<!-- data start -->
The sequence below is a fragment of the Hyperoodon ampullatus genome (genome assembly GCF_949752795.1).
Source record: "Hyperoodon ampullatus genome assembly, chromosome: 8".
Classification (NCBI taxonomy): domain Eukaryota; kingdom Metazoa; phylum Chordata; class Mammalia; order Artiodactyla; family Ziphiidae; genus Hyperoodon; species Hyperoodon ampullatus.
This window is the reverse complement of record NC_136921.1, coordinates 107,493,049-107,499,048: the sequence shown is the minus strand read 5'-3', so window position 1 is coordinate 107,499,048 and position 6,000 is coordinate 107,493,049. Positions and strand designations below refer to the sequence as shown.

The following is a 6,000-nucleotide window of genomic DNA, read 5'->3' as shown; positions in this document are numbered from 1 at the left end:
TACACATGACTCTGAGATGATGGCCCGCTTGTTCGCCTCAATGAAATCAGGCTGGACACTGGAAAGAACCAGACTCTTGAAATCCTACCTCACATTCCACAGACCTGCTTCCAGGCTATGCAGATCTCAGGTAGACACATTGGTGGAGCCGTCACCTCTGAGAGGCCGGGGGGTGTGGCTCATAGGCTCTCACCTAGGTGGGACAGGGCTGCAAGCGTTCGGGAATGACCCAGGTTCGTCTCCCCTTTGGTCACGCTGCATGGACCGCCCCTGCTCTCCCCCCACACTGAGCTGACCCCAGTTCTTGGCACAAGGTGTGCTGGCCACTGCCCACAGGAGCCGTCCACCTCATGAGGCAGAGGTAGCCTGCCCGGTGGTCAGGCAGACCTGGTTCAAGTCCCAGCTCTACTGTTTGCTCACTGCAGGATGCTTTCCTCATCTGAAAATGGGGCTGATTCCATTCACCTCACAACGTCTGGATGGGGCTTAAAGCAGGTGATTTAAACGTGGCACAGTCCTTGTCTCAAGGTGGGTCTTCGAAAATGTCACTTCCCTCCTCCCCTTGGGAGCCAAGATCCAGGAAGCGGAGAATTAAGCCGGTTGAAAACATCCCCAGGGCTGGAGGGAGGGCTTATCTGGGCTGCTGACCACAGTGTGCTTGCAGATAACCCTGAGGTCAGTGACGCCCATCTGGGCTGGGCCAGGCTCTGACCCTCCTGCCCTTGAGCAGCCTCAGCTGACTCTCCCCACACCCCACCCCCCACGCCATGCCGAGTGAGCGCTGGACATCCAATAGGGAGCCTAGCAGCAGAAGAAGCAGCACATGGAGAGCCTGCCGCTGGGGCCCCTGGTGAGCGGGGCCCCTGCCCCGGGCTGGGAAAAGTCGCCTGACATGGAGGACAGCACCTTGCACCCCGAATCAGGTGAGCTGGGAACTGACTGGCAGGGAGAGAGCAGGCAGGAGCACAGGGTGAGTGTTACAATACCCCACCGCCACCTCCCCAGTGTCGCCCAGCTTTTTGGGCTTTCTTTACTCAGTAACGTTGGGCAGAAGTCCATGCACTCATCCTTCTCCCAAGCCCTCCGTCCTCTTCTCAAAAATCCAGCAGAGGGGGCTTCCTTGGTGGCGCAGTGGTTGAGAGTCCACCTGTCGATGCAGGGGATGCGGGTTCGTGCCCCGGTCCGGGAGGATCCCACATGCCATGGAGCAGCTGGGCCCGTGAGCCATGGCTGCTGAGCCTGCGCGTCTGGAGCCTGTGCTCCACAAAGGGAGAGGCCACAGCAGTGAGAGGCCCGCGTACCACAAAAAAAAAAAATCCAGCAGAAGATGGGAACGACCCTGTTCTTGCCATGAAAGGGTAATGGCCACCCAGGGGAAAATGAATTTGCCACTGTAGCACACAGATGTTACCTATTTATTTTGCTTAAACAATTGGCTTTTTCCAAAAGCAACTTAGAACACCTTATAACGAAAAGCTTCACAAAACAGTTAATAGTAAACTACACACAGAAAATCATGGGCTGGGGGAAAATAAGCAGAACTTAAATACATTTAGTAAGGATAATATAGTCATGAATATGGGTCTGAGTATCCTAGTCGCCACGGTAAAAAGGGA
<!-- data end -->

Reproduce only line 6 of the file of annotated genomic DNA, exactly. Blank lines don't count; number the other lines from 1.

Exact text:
TACACATGACTCTGAGATGATGGCCCGCTTGTTCGCCTCAATGAAATCAGGCTGGACACTGGAAAGAACCAGACTCTTGAAATCCTACCTCACATTCCACAGACCTGCTTCCAGGCTATGCAGATCTCAGGTAGACACATTGGTGGAGCCGTCACCTCTGAGAGGCCGGGGGGTGTGGCTCATAGGCTCTCACCTAGGTGGGACAGGGCTGCAAGCGTTCGGGAATGACCCAGGTTCGTCTCCCCTTTGGTCACGCTGCATGGACCGCCCCTGCTCTCCCCCCACACTGAGCTGACCCCAGTTCTTGGCACAAGGTGTGCTGGCCACTGCCCACAGGAGCCGTCCACCTCATGAGGCAGAGGTAGCCTGCCCGGTGGTCAGGCAGACCTGGTTCAAGTCCCAGCTCTACTGTTTGCTCACTGCAGGATGCTTTCCTCATCTGAAAATGGGGCTGATTCCATTCACCTCACAACGTCTGGATGGGGCTTAAAGCAGGTGATTTAAACGTGGCACAGTCCTTGTCTCAAGGTGGGTCTTCGAAAATGTCACTTCCCTCCTCCCCTTGGGAGCCAAGATCCAGGAAGCGGAGAATTAAGCCGGTTGAAAACATCCCCAGGGCTGGAGGGAGGGCTTATCTGGGCTGCTGACCACAGTGTGCTTGCAGATAACCCTGAGGTCAGTGACGCCCATCTGGGCTGGGCCAGGCTCTGACCCTCCTGCCCTTGAGCAGCCTCAGCTGACTCTCCCCACACCCCACCCCCCACGCCATGCCGAGTGAGCGCTGGACATCCAATAGGGAGCCTAGCAGCAGAAGAAGCAGCACATGGAGAGCCTGCCGCTGGGGCCCCTGGTGAGCGGGGCCCCTGCCCCGGGCTGGGAAAAGTCGCCTGACATGGAGGACAGCACCTTGCACCCCGAATCAGGTGAGCTGGGAACTGACTGGCAGGGAGAGAGCAGGCAGGAGCACAGGGTGAGTGTTACAATACCCCACCGCCACCTCCCCAGTGTCGCCCAGCTTTTTGGGCTTTCTTTACTCAGTAACGTTGGGCAGAAGTCCATGCACTCATCCTTCTCCCAAGCCCTCCGTCCTCTTCTCAAAAATCCAGCAGAGGGGGCTTCCTTGGTGGCGCAGTGGTTGAGAGTCCACCTGTCGATGCAGGGGATGCGGGTTCGTGCCCCGGTCCGGGAGGATCCCACATGCCATGGAGCAGCTGGGCCCGTGAGCCATGGCTGCTGAGCCTGCGCGTCTGGAGCCTGTGCTCCACAAAGGGAGAGGCCACAGCAGTGAGAGGCCCGCGTACCACAAAAAAAAAAAATCCAGCAGAAGATGGGAACGACCCTGTTCTTGCCATGAAAGGGTAATGGCCACCCAGGGGAAAATGAATTTGCCACTGTAGCACACAGATGTTACCTATTTATTTTGCTTAAACAATTGGCTTTTTCCAAAAGCAACTTAGAACACCTTATAACGAAAAGCTTCACAAAACAGTTAATAGTAAACTACACACAGAAAATCATGGGCTGGGGGAAAATAAGCAGAACTTAAATACATTTAGTAAGGATAATATAGTCATGAATATGGGTCTGAGTATCCTAGTCGCCACGGTAAAAAGGGA